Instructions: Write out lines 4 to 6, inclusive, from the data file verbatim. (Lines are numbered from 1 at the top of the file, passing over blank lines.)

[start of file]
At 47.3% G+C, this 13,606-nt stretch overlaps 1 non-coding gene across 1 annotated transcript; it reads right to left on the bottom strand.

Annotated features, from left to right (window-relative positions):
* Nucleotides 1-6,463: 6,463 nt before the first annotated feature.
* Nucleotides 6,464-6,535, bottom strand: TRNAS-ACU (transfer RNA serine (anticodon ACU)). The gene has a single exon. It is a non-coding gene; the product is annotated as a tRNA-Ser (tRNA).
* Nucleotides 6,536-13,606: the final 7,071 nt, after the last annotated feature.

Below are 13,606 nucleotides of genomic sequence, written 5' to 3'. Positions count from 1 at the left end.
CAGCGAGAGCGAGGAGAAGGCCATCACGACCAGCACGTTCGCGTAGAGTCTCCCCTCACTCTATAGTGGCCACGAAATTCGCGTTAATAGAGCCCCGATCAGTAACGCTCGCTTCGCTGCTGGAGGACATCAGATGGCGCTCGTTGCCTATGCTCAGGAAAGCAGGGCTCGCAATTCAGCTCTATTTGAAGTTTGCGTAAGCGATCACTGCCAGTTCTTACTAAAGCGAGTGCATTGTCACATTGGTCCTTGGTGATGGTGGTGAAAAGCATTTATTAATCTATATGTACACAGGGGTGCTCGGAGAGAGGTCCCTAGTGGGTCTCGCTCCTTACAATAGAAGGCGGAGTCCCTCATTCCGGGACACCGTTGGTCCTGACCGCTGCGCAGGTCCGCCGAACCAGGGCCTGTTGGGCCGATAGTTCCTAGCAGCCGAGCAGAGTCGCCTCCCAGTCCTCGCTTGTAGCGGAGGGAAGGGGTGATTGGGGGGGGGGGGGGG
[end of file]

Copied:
* Nucleotides 6,464-6,535, bottom strand: TRNAS-ACU (transfer RNA serine (anticodon ACU)). The gene has a single exon. It is a non-coding gene; the product is annotated as a tRNA-Ser (tRNA).
* Nucleotides 6,536-13,606: the final 7,071 nt, after the last annotated feature.

Below are 13,606 nucleotides of genomic sequence, written 5' to 3'. Positions count from 1 at the left end.